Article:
Coeliac disease is a systemic disorder characterized by immune-mediated enteropathy, which is caused by gluten ingestion in genetically susceptible individuals. The clinical presentation of coeliac disease is highly variable and ranges from malabsorption through solely extra-intestinal manifestations to asymptomatic. As a result, the majority of patients with coeliac disease remain undiagnosed, misdiagnosed or experience a substantial delay in diagnosis. Coeliac disease is diagnosed by a combination of serological findings of disease-related antibodies and histological evidence of villous abnormalities in duodenal biopsy samples. However, variability in histological grading and in the diagnostic performance of some commercially available serological tests remains unacceptably high and confirmatory assays are not readily available in many parts of the world. Currently, the only effective treatment for coeliac disease is a lifelong, strict, gluten-free diet. However, many barriers impede patients’ adherence to this diet, including lack of widespread availability, high cost, cross-contamination and its overall restrictive nature. Routine follow-up is necessary to ensure adherence to a gluten-free diet but considerable variation is evident in follow-up protocols and the optimal disease management strategy is not clear. However, these challenges in the diagnosis and management of coeliac disease suggest opportunities for future research.
Coeliac disease is a global disease with a worldwide prevalence of around 1%.
Most patients with coeliac disease are undiagnosed, misdiagnosed and/or experience a substantial delay in diagnosis, which suggests an inadequate awareness of the spectrum of its clinical manifestations.
Despite improvements in the diagnosis of coeliac disease, persistent challenges include high inter-assay and intra-assay variation in serological test performance and high inter-observer variability in the grading of villous abnormalities.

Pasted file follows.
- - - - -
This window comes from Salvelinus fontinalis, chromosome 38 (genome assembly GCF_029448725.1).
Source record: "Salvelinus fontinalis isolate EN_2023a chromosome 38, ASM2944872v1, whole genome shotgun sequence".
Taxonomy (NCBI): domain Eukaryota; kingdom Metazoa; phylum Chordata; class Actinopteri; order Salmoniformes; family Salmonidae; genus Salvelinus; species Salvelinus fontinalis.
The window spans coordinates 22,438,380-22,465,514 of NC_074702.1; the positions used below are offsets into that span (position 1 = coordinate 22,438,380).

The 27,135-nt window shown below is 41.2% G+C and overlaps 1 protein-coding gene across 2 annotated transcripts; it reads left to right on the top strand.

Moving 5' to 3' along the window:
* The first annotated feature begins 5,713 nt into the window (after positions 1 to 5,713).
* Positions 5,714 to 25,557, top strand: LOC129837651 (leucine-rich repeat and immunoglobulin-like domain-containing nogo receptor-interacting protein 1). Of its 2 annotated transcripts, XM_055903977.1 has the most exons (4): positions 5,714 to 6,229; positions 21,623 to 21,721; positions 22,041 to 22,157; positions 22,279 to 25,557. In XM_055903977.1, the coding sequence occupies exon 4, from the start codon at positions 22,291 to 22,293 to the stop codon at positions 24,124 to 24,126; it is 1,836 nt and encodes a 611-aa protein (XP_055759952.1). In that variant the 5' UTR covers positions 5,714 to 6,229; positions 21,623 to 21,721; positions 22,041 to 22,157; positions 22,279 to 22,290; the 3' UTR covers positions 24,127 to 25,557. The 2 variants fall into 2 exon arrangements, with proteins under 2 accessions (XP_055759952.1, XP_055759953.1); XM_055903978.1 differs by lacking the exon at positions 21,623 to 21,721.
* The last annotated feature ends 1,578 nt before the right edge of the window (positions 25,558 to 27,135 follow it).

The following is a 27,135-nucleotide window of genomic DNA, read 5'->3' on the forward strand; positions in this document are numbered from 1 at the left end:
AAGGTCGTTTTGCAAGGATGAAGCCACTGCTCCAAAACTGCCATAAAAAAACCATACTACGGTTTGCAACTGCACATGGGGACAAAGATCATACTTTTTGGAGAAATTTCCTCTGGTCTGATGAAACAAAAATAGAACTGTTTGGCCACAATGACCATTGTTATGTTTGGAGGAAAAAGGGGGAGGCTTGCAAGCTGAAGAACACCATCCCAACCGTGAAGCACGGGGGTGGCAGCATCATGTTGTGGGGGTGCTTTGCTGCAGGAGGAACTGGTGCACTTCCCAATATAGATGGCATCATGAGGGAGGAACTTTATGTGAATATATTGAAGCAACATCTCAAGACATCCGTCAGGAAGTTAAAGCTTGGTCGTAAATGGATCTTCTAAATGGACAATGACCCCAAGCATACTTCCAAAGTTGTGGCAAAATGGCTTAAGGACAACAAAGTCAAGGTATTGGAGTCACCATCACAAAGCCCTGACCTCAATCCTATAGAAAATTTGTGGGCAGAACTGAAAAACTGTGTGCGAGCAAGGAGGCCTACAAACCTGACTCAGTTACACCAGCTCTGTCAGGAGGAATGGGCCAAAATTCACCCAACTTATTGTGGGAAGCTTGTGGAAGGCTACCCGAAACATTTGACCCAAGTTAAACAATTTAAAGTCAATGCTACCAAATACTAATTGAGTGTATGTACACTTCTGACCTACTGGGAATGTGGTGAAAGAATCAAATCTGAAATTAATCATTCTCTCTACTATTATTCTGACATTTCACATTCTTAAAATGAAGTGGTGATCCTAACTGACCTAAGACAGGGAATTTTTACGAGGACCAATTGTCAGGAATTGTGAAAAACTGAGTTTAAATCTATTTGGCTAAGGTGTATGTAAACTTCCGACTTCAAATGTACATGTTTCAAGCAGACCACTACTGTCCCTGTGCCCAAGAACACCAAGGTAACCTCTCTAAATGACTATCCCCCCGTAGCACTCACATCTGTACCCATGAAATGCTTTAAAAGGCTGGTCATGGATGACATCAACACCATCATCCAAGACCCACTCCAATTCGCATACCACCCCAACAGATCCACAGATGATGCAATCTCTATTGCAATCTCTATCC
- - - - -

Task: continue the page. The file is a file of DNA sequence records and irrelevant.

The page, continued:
The optimal follow-up strategy for coeliac disease is unclear and studies are needed to define the timing and role of serological testing, gluten immunogenic peptide measurement and repeat biopsy.
Increased access to dietitians, improved tools to assess adherence to a gluten-free diet, increased availability of gluten-free foods and reduced gluten contamination of gluten-free food products are needed.
As maintaining strict adherence to a gluten-free diet is restrictive and challenging, the development of adjunct or alternative non-dietary therapies for coeliac disease is crucial.
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C.C. declares that he has acted as a scientific consultant for Dr Schär Food (a gluten-free diet manufacturer), Nóos and Takeda. D.S.S. declares that he has received consultancy fees and an educational grant from Dr Schär Food. D.L. declares that he has received salary support from Takeda. J.C.B. declares that he has acted as a scientific consultant for Innovate, Proventionbio and Takeda. G.K.M., P.S. and R.A.R.A. declare no competing interests.
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The storage proteins of wheat (gliadins and glutenins), rye (secalins), barley (hordeins) and oats (avenins), which are composed of prolamin and glutelin moieties.
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Makharia, G.K., Singh, P., Catassi, C. et al. The global burden of coeliac disease: opportunities and challenges. Nat Rev Gastroenterol Hepatol 19, 313–327 (2022). https://doi.org/10.1038/s41575-021-00552-z